Date: Monday, November 6, 2017
Session Type: ACR Poster Session B
Session Time: 9:00AM-11:00AM
The clinical diagnosis of rheumatoid arthritis (RA) remains a challenge, making serological markers most interesting. The 2010 ACR/EULAR classification criteria for RA take into account two serological markers: anti-cyclic citrullinated peptide (ACPA) and rheumatoid factor (RF).
The objective of this study is to evaluate the diagnostic performance of 6 RF and 7 ACPA assays in a secondary care hospital
From January 2014 to June 2015, all unique patients who for the first time underwent laboratory testing for a rheumatologic disease at the OLV hospital Aalst were included. Review of the medical records was done and the diagnosis was registered and reviewed by the consulting rheumatologist. Patients were categorized into three groups: RA, rheumatologic disease control group (RDCG) and disease control group (DCG). For all RA patients the fulfillment of the ACR classification criteria (1987 and 2010) was checked. Six commercial RF assays (Zenit, Phadia, Inova, Roche, Abbott, Euroimmun (EI)) and 7 commercial ACPA assays (Zenit, Phadia, BIOFlash Inova (BF), Roche, Abbott, EuroDiagnostica (ED), EI) were tested and diagnostic performance (sensitivity, specificity, receiver operating characteristics (ROC) curve analysis, likelihood ratio (LR)) evaluated.
We included 594 patients: 44 (7,4%) RA, 247 (41,6%) RDGC and 225 (37,9%) DCG. For 78 (13,1%) the diagnosis remained undifferentiated. Most of the included RA patients fulfilled the ACR classification criteria (94,3% 1987; 78.56% 2010).
Sensitivities for RF range from 35,7-44,3% and for ACPA from 35,7-41,4% (Table 1), lower than normally described. Demographic patient features, like older patients, could be partly responsible for this low RF/ACPA positivity. The low false positive reactivities in the control patient cohorts are also quite remarkable for RF, as RF is historically known as a more aspecific serological RA marker. Since the control group consists of a primary diagnostic, consecutive rheumatological population, they represent the real life setting in this secondary care hospital, reflecting the true diagnostic usefulness of the RF/ACPA analyses. A negative serological test result will not exclude RA. For RF the importance of a weak positive result (1-3 times cut-off value) depends on the assay used. For ACPA a weak positive result is of diagnostic importance. Strong positive RF or ACPA results can aid in the diagnosis of RA as they have a high LR for RA (>10 for all assays), except for two RF assays (from Inova and Euroimmun).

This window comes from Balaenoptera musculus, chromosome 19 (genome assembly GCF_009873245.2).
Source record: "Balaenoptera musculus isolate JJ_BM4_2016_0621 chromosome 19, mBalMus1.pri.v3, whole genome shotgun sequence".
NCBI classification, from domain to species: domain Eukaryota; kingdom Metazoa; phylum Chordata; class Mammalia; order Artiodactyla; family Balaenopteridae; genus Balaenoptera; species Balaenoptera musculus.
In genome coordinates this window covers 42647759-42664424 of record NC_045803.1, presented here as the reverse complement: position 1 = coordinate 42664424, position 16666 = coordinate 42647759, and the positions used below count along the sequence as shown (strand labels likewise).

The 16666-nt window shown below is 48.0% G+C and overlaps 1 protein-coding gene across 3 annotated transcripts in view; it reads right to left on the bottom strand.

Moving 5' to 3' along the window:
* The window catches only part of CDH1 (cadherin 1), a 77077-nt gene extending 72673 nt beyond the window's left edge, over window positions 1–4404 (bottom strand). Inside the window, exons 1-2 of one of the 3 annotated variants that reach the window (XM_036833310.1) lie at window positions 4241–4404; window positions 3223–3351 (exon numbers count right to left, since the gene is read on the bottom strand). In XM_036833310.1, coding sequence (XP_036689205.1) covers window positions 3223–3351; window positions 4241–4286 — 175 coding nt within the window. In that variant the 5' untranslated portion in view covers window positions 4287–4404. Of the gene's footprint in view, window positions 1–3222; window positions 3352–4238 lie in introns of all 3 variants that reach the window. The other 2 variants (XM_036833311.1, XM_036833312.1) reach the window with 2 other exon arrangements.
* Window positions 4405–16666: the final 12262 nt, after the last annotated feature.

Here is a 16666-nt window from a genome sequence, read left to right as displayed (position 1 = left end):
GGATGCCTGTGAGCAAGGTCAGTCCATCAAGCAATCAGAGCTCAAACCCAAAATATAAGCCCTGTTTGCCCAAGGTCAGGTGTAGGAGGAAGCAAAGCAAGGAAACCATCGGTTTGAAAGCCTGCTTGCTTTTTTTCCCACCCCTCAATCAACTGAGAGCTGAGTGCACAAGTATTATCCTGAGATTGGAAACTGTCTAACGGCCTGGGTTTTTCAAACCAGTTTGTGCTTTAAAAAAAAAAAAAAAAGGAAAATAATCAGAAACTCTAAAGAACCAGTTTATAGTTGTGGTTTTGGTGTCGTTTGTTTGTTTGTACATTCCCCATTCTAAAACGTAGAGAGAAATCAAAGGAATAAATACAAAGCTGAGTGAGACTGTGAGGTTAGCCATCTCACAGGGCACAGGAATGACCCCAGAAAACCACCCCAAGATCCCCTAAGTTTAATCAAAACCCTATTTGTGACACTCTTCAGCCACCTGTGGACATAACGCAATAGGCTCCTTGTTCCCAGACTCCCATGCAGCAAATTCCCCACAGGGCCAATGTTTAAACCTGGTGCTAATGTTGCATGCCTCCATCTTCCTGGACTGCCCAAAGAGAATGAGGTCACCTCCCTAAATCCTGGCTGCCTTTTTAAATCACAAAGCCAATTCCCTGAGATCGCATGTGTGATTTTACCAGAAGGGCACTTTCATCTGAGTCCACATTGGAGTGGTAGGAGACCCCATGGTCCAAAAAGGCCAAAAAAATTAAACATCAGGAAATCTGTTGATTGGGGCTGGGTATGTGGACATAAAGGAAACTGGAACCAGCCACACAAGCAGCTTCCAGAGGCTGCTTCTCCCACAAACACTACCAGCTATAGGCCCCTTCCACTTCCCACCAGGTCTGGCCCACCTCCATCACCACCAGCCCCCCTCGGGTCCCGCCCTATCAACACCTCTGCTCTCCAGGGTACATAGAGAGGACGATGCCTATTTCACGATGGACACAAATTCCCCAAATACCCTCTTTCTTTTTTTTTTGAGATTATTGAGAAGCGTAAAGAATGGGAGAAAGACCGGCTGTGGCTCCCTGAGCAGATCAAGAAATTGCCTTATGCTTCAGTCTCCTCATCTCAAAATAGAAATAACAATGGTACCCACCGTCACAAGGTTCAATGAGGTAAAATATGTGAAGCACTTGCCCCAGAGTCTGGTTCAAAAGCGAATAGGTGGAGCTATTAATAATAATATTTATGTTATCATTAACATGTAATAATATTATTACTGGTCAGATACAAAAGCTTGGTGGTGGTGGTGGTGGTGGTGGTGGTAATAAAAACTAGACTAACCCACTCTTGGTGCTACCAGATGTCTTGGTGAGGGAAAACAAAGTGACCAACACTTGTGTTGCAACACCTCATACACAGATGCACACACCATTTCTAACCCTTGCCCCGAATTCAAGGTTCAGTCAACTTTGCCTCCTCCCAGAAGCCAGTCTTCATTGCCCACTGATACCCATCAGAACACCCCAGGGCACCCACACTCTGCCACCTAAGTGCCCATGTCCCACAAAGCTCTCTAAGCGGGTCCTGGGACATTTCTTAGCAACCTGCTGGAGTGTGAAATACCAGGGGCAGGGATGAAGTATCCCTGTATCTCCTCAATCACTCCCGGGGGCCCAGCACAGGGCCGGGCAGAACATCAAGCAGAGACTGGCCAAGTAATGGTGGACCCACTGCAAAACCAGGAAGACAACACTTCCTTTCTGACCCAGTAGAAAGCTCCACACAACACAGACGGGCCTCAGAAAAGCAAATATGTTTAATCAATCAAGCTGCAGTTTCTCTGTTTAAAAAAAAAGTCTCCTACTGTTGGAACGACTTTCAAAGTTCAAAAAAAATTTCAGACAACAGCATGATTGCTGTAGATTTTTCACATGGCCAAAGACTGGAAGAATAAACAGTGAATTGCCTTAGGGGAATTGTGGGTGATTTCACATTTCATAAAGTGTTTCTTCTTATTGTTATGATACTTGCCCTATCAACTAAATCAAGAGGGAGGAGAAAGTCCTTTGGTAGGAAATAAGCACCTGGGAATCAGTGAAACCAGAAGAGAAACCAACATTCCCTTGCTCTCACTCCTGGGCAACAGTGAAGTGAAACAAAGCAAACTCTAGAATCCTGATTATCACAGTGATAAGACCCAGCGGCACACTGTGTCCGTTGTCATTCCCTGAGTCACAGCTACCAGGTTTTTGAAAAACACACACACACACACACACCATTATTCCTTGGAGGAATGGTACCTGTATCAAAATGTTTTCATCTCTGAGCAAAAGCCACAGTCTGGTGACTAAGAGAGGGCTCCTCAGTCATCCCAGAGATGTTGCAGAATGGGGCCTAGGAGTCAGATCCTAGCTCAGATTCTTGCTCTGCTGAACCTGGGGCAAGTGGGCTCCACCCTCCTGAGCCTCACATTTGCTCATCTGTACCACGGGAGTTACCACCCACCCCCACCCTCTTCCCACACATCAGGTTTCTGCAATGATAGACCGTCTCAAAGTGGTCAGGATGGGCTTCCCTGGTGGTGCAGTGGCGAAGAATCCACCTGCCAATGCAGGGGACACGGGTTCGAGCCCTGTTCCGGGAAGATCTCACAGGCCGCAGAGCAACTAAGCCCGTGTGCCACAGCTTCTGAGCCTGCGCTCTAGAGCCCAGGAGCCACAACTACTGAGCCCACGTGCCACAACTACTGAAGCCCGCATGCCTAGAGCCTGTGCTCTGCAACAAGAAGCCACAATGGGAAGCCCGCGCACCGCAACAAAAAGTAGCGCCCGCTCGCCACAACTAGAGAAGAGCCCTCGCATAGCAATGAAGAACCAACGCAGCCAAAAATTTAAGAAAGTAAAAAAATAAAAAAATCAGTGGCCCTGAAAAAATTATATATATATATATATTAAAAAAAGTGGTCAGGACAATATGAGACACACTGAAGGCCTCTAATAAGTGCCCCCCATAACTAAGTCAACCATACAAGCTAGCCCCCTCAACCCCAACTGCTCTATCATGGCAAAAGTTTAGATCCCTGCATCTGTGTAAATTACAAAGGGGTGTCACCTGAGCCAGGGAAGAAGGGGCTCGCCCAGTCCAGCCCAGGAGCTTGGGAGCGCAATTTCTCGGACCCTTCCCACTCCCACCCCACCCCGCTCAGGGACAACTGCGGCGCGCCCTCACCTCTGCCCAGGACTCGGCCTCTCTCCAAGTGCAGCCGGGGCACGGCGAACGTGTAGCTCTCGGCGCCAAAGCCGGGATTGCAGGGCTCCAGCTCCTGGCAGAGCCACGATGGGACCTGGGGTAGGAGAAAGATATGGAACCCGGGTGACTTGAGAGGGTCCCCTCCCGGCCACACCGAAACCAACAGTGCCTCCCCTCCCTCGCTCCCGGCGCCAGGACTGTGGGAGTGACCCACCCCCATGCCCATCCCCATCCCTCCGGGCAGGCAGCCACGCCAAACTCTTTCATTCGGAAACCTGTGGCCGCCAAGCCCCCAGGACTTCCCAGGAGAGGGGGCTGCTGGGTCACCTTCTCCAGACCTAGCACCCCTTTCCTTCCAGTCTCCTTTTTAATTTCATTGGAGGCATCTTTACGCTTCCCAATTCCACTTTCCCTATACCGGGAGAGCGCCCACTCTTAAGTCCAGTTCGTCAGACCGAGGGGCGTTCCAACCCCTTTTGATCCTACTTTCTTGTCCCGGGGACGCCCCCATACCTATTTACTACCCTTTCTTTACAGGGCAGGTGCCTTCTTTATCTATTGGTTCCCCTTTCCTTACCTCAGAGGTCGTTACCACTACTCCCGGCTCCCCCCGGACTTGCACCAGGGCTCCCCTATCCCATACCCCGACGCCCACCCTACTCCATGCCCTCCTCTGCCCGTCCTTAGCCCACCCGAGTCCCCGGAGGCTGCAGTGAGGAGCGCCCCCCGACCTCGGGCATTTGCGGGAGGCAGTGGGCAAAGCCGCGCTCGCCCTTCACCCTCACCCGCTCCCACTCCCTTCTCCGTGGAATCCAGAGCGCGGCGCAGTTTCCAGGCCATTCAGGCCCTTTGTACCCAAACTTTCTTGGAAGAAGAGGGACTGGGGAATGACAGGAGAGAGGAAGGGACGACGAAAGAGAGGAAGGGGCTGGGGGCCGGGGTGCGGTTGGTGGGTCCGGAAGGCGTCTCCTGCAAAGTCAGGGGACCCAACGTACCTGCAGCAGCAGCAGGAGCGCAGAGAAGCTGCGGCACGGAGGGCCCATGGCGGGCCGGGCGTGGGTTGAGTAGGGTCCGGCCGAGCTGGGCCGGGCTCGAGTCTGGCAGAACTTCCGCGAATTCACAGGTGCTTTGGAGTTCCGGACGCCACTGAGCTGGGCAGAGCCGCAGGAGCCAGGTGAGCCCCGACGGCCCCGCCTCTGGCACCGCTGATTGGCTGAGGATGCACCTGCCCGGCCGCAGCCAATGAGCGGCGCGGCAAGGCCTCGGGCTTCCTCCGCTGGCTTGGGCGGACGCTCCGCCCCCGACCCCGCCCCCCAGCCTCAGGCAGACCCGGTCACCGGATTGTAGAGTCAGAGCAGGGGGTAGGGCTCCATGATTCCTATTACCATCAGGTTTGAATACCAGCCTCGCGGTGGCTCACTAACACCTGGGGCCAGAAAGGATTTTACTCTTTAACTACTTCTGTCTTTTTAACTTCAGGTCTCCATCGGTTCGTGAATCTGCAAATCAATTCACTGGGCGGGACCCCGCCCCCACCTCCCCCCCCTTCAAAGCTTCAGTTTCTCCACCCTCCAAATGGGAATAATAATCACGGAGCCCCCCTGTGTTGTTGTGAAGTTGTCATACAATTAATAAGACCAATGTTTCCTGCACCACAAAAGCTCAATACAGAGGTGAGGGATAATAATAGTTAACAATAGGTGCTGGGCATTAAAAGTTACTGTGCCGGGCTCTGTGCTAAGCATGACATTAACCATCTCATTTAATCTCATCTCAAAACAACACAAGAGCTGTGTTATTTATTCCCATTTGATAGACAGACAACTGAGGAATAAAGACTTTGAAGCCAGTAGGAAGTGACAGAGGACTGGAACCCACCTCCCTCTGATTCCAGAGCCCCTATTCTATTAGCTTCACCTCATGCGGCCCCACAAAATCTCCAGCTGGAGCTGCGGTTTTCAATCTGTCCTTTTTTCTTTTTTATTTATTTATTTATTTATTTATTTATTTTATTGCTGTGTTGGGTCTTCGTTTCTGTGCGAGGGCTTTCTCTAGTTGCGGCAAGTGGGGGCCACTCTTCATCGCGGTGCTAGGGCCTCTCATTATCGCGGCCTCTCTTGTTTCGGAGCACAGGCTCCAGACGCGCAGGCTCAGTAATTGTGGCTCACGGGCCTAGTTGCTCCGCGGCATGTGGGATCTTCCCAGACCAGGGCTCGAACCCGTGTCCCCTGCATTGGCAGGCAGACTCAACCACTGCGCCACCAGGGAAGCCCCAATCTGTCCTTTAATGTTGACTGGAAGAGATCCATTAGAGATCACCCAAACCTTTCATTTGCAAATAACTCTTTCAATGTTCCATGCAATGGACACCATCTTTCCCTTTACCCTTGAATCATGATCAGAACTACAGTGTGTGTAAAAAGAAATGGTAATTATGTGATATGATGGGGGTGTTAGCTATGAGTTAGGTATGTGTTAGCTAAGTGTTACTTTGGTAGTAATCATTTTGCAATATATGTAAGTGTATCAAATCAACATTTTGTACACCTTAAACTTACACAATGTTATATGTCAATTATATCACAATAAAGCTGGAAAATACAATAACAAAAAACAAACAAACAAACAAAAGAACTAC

The aid of the serological reactivities in the diagnosis of RA is dependent on the choice of the RF (especially) or ACPA assay used due to the lack of harmonization. Demographic features of the patient population and the possible low serological positive RA pretest probability will also influence the usefulness of these serological tests.
To cite this abstract in AMA style:Van Hoovels L, Jacobs J, Vander Cruyssen B, Van den Bremt S, Verschueren P, Bossuyt X. Diagnostic Performance of 7 Different Anti-Cyclic Citrullinated Peptide Antibody and 6 Rheumatoid Factor Assays in a Primary Diagnostic, Consecutive Rheumatological Population in a Secondary Care Hospital [abstract]. Arthritis Rheumatol. 2017; 69 (suppl 10). https://acrabstracts.org/abstract/diagnostic-performance-of-7-different-anti-cyclic-citrullinated-peptide-antibody-and-6-rheumatoid-factor-assays-in-a-primary-diagnostic-consecutive-rheumatological-population-in-a-secondary-care-hosp/. Accessed September 20, 2021.
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